Square foot gardening also depends a lot on trellising. We're going to build three 5' x 4' trellises to go along the north side of the garden. Tomatoes, squash, and peas will all grow (theoretically) vertically, so they'll need much less ground than in a typical garden. Last year my yellow summer squash tried to take over the entire garden, so I see the wisdom in growing up.... so to speak.

We decided to build a three-box structure. The two end boxes are 6" tall and the middle box is 12" tall. The extra height in the middle is both so I can grow vegetables that require more root room, such as carrots, and because I think it will look nicer. We built it out of composite wood so it would last forever.

Here's a picture of the early stages of construction:

Composite is very different from what I expected. It's unlike lumber in every way. It has deep grooves on the back, which make it difficult to nail without hitting a groove. The composite itself is extremely hard. We had to drill holes to help the nails get started, and even then I wasn't able to drive the nails in. Andrew loves me a lot.

Square Foot Gardening has grids that go on top of the squares to mark off the 1' squares. To be honest, I think they request that you do this because they want your neighbors to ask you what the heck you're doing and why you have grid marks on top of your garden. Then you can tell them about this book you read, and they'll get interested, and POW! another book sold. In spite of that, I do think it will be helpful to visually see what space is available when I plant. I am not very visual, so I need whatever help I can get.

Besides, I love organization, and a garden demarcated into squares is right up my alley.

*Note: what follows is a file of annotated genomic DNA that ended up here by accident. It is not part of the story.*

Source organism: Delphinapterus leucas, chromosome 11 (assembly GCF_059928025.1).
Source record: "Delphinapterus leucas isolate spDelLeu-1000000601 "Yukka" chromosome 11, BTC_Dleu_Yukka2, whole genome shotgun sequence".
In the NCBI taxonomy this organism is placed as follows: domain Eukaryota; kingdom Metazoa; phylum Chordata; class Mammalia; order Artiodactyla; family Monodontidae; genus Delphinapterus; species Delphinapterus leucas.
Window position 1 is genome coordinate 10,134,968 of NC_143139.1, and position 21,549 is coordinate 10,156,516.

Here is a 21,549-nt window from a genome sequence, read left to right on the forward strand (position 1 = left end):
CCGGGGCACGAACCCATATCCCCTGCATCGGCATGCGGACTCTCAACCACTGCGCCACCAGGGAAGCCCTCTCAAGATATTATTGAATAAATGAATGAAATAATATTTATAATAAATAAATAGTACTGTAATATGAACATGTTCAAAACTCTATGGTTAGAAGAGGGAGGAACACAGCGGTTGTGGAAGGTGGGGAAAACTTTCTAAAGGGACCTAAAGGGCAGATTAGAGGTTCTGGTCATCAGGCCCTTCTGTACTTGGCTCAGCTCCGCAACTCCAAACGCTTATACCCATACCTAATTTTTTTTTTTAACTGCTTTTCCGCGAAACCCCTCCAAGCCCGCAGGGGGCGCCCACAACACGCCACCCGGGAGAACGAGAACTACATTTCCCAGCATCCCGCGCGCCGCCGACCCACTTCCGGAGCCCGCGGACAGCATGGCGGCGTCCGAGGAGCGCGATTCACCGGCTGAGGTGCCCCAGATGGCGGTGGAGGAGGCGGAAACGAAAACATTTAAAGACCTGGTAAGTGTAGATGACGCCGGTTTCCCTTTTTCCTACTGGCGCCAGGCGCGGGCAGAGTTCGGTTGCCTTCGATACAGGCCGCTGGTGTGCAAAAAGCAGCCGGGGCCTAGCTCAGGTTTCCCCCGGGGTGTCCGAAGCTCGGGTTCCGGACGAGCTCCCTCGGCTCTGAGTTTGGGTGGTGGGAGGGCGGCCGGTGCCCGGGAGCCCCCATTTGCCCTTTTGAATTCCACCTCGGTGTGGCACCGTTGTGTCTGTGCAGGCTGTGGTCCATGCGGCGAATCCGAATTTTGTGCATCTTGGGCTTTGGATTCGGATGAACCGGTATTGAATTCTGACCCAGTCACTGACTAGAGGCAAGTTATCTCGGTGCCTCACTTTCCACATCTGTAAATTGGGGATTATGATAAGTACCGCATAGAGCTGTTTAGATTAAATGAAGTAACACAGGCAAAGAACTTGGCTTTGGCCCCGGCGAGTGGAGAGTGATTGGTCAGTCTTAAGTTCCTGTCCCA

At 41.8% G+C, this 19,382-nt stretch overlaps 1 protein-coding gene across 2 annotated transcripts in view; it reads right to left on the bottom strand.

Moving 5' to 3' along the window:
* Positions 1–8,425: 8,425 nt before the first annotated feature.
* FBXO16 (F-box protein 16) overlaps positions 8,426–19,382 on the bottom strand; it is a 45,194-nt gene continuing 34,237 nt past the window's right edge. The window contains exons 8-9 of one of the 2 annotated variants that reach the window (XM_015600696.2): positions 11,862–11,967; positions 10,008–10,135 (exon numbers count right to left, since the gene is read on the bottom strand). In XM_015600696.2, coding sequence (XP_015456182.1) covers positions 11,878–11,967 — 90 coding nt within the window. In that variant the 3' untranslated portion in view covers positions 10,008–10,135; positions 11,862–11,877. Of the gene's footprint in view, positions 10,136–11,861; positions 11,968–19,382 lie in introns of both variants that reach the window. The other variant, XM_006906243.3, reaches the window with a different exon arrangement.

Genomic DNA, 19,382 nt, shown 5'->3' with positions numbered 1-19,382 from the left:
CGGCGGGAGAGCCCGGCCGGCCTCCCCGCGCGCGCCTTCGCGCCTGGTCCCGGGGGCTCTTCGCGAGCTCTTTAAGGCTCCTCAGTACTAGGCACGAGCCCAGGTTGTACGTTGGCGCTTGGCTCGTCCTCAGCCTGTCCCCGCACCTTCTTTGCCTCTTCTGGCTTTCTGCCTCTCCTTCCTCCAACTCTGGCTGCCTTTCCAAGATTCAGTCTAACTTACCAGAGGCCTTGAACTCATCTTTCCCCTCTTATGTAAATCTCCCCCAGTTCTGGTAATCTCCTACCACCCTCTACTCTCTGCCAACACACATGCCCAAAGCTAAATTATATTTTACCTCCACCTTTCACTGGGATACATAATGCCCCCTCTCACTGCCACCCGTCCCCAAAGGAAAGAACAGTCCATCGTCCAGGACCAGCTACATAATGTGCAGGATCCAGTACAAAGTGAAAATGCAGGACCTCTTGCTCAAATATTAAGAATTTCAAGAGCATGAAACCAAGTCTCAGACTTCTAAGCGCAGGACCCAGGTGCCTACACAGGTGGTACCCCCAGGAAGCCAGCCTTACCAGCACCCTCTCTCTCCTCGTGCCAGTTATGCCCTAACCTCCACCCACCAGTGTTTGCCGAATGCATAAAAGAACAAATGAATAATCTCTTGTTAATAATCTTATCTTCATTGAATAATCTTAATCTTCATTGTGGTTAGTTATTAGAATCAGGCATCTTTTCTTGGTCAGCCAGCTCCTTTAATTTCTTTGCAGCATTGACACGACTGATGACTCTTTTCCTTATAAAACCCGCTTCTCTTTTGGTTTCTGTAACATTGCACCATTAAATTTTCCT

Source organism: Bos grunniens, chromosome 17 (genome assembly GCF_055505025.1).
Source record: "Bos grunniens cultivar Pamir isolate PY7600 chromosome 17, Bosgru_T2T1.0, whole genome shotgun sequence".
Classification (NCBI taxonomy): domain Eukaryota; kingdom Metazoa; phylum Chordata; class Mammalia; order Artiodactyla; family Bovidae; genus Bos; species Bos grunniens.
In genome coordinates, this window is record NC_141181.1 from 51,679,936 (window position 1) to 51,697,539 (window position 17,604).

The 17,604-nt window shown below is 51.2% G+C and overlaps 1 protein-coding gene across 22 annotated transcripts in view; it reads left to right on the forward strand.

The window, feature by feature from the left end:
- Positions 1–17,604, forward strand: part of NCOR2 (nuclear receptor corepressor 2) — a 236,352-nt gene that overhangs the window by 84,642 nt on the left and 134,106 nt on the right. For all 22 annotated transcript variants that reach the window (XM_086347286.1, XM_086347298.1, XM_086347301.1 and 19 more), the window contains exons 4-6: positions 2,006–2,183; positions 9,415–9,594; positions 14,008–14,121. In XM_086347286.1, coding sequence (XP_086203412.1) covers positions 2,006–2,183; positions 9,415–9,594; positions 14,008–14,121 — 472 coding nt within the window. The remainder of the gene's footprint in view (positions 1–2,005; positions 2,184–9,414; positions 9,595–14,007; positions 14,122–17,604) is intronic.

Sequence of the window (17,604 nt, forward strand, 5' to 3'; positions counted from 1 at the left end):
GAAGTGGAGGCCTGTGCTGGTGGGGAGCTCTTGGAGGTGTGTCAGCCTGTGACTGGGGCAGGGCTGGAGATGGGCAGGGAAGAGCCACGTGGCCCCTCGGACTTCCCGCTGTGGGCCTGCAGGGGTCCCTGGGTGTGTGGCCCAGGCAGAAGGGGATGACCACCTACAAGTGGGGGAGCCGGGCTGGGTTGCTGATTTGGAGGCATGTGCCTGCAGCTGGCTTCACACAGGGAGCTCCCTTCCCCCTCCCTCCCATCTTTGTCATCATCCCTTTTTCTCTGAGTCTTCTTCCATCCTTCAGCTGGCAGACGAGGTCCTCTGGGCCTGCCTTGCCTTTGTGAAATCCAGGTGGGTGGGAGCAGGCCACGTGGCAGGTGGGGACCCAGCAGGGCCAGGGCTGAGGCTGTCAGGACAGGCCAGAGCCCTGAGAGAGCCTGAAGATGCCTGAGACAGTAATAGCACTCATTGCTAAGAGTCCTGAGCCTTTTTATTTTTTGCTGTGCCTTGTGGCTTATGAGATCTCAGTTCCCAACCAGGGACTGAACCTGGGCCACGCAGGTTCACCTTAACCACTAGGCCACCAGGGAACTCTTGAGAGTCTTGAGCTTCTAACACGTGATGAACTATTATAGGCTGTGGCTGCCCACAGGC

We build the grids out of cheap wood lath and connected them with bolts and nuts. That way, they'll be able to be collapsed and stored in the garage after harvesting time. The composite won't ever rot, but those grids certainly would.

We finished it late in the afternoon and managed to carry it to the backyard. Besides being extremely hard, composite is also extremely heavy.

I'm really pleased with the way it's shaping up and am eager to get it placed into its permanent home and get the soil in it. Right now, there's a large pile of compost on a drop cloth on my back patio.

Of course, since this is the Midwest, the temperature has dropped twenty degrees and it's gray and rainy. This, too, shall pass, and you'll find me outside playing in the dirt.


  1. Looks like a great garden, and it will last a long time :o)

  2. OMG--I am so with you on this post! I love your set up of your SFG and am so jealous--and also have a bit of ency! Since I am the one who has to lug everything home, composite is not happening. I've instead used fire wood as my border! And am slowly building up my garden beds with yard stuff, peat moss and compost and today, plan to pick up a huge bag of vermiculite! Oh, I can't wait to watch your garden grow! Such a great plan you have there! And don't worry about the energy level problem, you will get it back--you have too much to look forward to to not have it return! Be well!

  3. That's an impressive garden system you have going and I have to say that I am jealous. I look forward to getting my hands in the dirt in the coming months.

    Hope your feeling better.